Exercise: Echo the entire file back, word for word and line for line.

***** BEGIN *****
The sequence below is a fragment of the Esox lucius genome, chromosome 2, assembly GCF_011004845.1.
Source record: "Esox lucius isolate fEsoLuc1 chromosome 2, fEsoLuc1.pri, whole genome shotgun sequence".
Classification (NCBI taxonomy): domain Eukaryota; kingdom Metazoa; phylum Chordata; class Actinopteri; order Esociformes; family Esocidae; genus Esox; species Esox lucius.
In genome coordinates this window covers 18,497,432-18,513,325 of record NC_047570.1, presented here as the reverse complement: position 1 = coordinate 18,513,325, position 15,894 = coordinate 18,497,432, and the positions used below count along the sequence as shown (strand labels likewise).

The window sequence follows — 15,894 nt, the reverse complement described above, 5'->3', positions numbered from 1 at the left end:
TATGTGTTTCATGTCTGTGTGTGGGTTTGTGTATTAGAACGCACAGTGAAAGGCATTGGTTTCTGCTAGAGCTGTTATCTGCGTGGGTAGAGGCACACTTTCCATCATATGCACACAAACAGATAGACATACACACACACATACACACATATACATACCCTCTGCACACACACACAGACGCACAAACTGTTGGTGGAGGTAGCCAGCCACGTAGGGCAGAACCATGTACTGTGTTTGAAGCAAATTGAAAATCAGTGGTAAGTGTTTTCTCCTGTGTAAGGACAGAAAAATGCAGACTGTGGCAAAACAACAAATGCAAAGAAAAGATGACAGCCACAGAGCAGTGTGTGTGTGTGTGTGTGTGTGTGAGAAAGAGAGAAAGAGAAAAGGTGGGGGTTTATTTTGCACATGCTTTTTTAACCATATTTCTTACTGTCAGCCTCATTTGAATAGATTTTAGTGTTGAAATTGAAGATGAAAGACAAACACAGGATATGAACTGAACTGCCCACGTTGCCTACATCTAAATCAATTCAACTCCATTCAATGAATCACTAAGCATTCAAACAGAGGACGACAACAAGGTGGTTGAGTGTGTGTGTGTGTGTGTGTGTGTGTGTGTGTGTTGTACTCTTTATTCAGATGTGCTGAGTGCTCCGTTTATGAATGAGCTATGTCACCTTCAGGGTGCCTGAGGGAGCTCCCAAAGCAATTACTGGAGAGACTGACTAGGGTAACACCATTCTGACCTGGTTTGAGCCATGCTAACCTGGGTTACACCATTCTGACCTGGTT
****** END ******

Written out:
The sequence below is a fragment of the Esox lucius genome, chromosome 2, assembly GCF_011004845.1.
Source record: "Esox lucius isolate fEsoLuc1 chromosome 2, fEsoLuc1.pri, whole genome shotgun sequence".
Classification (NCBI taxonomy): domain Eukaryota; kingdom Metazoa; phylum Chordata; class Actinopteri; order Esociformes; family Esocidae; genus Esox; species Esox lucius.
In genome coordinates this window covers 18,497,432-18,513,325 of record NC_047570.1, presented here as the reverse complement: position 1 = coordinate 18,513,325, position 15,894 = coordinate 18,497,432, and the positions used below count along the sequence as shown (strand labels likewise).

The window sequence follows — 15,894 nt, the reverse complement described above, 5'->3', positions numbered from 1 at the left end:
TATGTGTTTCATGTCTGTGTGTGGGTTTGTGTATTAGAACGCACAGTGAAAGGCATTGGTTTCTGCTAGAGCTGTTATCTGCGTGGGTAGAGGCACACTTTCCATCATATGCACACAAACAGATAGACATACACACACACATACACACATATACATACCCTCTGCACACACACACAGACGCACAAACTGTTGGTGGAGGTAGCCAGCCACGTAGGGCAGAACCATGTACTGTGTTTGAAGCAAATTGAAAATCAGTGGTAAGTGTTTTCTCCTGTGTAAGGACAGAAAAATGCAGACTGTGGCAAAACAACAAATGCAAAGAAAAGATGACAGCCACAGAGCAGTGTGTGTGTGTGTGTGTGTGTGTGAGAAAGAGAGAAAGAGAAAAGGTGGGGGTTTATTTTGCACATGCTTTTTTAACCATATTTCTTACTGTCAGCCTCATTTGAATAGATTTTAGTGTTGAAATTGAAGATGAAAGACAAACACAGGATATGAACTGAACTGCCCACGTTGCCTACATCTAAATCAATTCAACTCCATTCAATGAATCACTAAGCATTCAAACAGAGGACGACAACAAGGTGGTTGAGTGTGTGTGTGTGTGTGTGTGTGTGTGTGTGTGTTGTACTCTTTATTCAGATGTGCTGAGTGCTCCGTTTATGAATGAGCTATGTCACCTTCAGGGTGCCTGAGGGAGCTCCCAAAGCAATTACTGGAGAGACTGACTAGGGTAACACCATTCTGACCTGGTTTGAGCCATGCTAACCTGGGTTACACCATTCTGACCTGGTT